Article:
Never an It

On September 8, 2008, the Vatican released a passionate defense of the dignity of every single human life. The Latin title, Dignitatis Personae, is taken from the first line, ”The dignity of a person must be recognized in every human being from conception to natural death.” The document explained, “This fundamental principle expresses a great ‘yes’ to human life.”

The human being is never an “it,” but an “I” — someone who must never be treated as an object:

The body of a human being, from the very first stages of its existence, can never be reduced merely to a group of cells. The embryonic human body develops progressively, according to a well-defined program, with its proper finality, as is apparent in the birth of every baby.

Noting what science shows us about the development of each person, Dignitatis Personae points out that we cannot believe in “either a change in nature or a gradation in moral value.” The unborn child doesn’t change into a real person at some point, nor does he become more worthy of our care. “The human embryo has, therefore, from the very beginning, the dignity proper to a person.”

We have another reason to love and protect the unborn child. As Pope Benedict XVI said: “God’s love does not differentiate between the newly conceived infant still in his or her mother’s womb and the child or young person, or the adult and the elderly person. God does not distinguish between them because he sees an impression of his own image and likeness in each one.”

The Image of God

That fertilized egg, that blastocyst, that embryo, that fetus, shows us the image of God. Our world only sees something it can manipulate or destroy at will. But we see what that child really is: a Gift created in the image of the God who loves the world so much that He gave His Son.

We see something even more important than that. As we commemorate the Nativity of the Lord, we remember that Jesus was a fertilized egg, a blastocyst, an embryo, a fetus. There was a Redeemer in the Womb. He was the Son of God at every stage of His life. The unborn Jesus in Mary’s womb was what St. Paul told us in his letter to the Colossians: “the image of the invisible God, the first-born of all creation.”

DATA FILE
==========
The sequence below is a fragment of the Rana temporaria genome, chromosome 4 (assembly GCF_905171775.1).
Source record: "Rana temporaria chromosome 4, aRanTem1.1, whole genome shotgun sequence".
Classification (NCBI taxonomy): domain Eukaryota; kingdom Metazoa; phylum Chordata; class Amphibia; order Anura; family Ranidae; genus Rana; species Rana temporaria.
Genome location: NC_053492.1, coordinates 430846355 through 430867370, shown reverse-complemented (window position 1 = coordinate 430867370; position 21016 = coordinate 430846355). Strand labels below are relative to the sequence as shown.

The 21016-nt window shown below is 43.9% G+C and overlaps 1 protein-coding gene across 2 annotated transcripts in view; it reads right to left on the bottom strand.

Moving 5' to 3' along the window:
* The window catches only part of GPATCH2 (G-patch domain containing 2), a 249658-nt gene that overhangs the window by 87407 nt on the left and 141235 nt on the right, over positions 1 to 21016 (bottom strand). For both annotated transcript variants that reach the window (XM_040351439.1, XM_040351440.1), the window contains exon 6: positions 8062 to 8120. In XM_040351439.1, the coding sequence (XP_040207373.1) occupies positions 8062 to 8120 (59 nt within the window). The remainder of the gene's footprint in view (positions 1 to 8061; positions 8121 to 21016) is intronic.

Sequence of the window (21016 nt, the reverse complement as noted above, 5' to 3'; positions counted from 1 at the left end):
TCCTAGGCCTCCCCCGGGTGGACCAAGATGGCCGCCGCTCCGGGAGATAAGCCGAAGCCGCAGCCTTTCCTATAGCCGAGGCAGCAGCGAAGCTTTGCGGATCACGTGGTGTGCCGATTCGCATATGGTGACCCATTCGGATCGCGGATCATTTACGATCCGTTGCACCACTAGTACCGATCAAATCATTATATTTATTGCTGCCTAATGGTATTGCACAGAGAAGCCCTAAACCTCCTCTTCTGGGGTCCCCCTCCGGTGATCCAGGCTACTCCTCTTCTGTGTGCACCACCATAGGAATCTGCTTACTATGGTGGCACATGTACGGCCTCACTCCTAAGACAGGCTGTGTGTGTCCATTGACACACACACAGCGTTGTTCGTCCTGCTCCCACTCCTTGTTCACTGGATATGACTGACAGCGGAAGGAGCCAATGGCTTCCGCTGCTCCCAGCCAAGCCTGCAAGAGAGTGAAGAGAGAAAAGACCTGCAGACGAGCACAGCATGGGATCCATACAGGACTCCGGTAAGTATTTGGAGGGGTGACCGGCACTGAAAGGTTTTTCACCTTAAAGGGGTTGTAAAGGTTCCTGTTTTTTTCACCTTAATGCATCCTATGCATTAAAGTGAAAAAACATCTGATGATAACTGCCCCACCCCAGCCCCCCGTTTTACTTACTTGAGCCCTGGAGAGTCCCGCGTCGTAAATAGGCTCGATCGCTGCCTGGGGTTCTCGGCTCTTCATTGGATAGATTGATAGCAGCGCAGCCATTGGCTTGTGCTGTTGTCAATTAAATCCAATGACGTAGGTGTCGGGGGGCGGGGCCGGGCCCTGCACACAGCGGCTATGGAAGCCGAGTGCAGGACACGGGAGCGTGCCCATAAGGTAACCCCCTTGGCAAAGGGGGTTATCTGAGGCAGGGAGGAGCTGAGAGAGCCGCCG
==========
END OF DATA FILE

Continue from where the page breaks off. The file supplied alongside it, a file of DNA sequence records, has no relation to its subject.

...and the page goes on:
He is identified with all unborn persons and we should follow His example. Christmas challenges Christians to stand in solidarity with unborn persons. As we sing “Silent Night” on Christmas Eve, let us remember that the Word became flesh nine months before He came to nestle next to His Mother in the wonder and beauty of that manger, on that silent and holy night.

Let us also remember that with every procured abortion, a different silence begins. It’s the silence of the rejection of the gift of a child. A child who was just like Jesus, our Lord. A child who was just like us.

Christian Solidarity begins in the womb. Christmas is the Feast of the Nativity, the celebration of Jesus’s birth. It’s also the holy day on which we remember those who never got to be born, and the day we commit ourselves again to helping those now in danger of abortion to come into our world, as our Lord did, on that first Christmas.